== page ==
We start with a simple Anti-Emulator/Sandbox trick: By Calling OpenProcess() with invalid arguments, and a subsequent check for the error code, GandCrab ensures that no one is fiddling with the OpenProcess-API. Some simple emulators or sandboxes might always return “success” and will thus not set the expected error code, which is probably what this part is trying to detect.

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GandCrab is afraid of Russians and Cyrillic keyboards

In bIsSystemLocaleNotOk() at 0x00403528, GandCrab looks if a Russian keyboard is installed, or if the system’s default UI language is on the internal blacklist. In both cases GandCrab stops its execution and deletes itself from the system by calling deleteSelfWithTimeout() at 0x004032CE.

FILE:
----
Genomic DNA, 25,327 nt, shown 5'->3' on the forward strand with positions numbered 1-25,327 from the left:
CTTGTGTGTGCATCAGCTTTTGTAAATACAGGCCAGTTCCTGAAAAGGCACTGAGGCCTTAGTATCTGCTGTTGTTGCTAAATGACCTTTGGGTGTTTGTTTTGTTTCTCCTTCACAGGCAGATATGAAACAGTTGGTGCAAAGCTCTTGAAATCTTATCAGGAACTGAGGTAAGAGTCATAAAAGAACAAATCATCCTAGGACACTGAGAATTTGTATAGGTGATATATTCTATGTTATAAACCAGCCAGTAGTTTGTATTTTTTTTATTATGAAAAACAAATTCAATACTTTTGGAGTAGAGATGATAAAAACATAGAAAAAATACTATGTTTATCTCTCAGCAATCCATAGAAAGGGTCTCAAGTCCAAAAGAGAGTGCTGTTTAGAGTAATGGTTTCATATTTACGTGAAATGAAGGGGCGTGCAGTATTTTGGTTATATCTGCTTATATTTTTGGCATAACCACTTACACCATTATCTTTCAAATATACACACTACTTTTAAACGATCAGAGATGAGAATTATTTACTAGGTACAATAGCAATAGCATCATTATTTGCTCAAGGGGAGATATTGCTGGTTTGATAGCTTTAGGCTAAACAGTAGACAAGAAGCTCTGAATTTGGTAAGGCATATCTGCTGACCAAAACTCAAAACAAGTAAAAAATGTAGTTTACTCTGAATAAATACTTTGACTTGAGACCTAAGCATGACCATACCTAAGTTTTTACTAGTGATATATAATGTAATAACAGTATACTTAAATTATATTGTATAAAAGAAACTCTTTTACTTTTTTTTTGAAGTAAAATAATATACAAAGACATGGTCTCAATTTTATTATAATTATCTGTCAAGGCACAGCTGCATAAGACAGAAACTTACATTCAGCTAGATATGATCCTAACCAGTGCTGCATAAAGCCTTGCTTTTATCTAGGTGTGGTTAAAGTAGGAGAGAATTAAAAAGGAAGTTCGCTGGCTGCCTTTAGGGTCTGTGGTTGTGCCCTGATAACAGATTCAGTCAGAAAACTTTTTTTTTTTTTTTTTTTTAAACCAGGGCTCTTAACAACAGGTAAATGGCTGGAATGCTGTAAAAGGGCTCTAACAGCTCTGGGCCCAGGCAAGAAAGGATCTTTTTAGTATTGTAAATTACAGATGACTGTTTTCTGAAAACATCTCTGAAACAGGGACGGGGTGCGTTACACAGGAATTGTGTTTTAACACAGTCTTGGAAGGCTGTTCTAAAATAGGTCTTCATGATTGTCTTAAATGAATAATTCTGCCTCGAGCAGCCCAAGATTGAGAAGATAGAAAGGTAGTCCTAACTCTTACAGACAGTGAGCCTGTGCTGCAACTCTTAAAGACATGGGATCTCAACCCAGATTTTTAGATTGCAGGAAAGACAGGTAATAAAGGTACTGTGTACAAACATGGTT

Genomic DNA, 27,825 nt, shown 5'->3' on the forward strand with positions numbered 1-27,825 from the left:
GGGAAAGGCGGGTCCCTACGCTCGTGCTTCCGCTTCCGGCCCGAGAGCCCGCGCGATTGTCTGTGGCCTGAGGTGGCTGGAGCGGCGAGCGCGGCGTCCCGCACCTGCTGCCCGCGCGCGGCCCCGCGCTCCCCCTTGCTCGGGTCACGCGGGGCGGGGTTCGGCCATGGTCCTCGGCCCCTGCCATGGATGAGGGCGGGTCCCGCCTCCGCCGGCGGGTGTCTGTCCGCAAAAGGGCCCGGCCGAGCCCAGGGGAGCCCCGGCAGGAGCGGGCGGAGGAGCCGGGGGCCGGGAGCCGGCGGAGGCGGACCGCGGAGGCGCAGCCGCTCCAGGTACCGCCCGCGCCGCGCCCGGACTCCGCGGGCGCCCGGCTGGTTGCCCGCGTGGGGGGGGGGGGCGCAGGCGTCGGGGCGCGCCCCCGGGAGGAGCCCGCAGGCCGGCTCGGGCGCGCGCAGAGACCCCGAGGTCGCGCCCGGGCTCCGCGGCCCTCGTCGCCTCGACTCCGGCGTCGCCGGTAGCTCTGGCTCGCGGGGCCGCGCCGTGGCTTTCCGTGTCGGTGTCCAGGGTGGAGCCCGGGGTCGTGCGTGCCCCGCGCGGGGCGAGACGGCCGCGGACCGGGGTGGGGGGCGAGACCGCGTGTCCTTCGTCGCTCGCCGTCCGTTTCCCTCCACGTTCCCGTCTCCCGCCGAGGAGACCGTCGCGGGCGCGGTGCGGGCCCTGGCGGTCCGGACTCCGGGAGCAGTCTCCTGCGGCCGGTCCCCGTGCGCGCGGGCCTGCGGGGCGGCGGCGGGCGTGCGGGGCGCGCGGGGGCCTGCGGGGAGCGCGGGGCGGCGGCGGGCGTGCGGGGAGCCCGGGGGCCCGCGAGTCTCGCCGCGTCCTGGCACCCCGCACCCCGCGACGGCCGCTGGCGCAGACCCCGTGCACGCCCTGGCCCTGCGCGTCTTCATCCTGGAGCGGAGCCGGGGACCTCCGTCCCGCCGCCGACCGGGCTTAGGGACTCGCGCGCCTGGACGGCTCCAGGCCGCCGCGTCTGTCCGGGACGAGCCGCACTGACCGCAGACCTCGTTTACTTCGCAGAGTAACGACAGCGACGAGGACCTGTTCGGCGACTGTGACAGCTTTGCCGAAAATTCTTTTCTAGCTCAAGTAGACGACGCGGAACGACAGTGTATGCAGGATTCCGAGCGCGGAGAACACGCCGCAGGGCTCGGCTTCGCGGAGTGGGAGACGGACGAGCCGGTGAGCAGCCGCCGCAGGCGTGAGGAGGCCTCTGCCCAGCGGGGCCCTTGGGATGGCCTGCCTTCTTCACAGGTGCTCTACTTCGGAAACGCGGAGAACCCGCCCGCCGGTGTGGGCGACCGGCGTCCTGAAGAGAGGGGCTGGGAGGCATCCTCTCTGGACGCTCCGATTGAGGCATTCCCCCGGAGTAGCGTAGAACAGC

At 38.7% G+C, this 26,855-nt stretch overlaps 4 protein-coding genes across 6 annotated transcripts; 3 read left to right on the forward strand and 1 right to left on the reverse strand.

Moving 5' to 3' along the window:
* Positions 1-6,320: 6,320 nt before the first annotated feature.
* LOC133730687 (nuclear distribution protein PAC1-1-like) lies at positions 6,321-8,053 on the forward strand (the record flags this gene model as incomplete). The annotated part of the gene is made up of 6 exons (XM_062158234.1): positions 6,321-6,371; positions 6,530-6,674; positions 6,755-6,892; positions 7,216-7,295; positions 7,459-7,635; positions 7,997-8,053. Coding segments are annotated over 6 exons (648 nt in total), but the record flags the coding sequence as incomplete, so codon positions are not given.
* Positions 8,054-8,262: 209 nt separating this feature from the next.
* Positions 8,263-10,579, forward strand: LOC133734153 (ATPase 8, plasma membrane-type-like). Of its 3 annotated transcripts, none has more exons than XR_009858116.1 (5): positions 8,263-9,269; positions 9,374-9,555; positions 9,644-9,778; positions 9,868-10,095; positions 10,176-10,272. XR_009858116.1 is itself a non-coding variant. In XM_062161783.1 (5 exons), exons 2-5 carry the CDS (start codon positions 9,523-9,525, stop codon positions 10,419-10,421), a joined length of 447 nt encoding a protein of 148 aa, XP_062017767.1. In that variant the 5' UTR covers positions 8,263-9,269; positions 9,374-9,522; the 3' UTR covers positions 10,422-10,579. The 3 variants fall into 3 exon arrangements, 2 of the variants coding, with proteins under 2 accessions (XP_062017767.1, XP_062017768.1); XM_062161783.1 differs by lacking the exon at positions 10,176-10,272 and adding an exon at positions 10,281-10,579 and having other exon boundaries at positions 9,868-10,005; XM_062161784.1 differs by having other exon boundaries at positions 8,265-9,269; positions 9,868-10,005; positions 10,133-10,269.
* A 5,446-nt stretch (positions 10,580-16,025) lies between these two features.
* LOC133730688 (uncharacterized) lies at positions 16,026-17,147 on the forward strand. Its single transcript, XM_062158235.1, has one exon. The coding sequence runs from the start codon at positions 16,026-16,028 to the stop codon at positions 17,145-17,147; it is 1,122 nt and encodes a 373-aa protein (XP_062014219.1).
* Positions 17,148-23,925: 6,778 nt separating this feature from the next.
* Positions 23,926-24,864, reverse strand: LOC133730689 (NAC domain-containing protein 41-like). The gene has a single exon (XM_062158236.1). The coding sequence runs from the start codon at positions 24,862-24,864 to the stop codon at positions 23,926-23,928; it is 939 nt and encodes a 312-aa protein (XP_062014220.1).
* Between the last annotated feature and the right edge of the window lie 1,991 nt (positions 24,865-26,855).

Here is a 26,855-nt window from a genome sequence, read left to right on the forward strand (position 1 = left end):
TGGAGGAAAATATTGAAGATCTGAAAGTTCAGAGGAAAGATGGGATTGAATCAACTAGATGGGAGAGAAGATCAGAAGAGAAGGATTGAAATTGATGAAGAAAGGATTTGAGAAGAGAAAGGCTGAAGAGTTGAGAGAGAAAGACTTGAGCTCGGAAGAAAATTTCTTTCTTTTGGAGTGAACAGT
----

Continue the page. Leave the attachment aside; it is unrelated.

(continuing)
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There can be only one GandCrab

The next check in bCheckMutex() at 0x00403092 tries to avoid that several instances of GandCrab run at the same time. By creating a named mutex via CreateMutexW() and subsequently checking for the error codes ERROR_ACCESS_DENIED and ERROR_ALREADY_EXISTS, it ensures that the mutex is created and the function fails if the mutex already exists.

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With the mutex name, GandCrab starts its first taunt against Ahnlab. According to https://www.fortinet.com/blog/threat-research/a-chronology-of-gandcrab-v4-x.html, the text in the picture behind the link in the string buffer translates to “I added you to my gay list. I used a pencil for the time being“. Since I don’t speak Russian, you have to take Fortinet’s word for the translation.

Shipping its own public key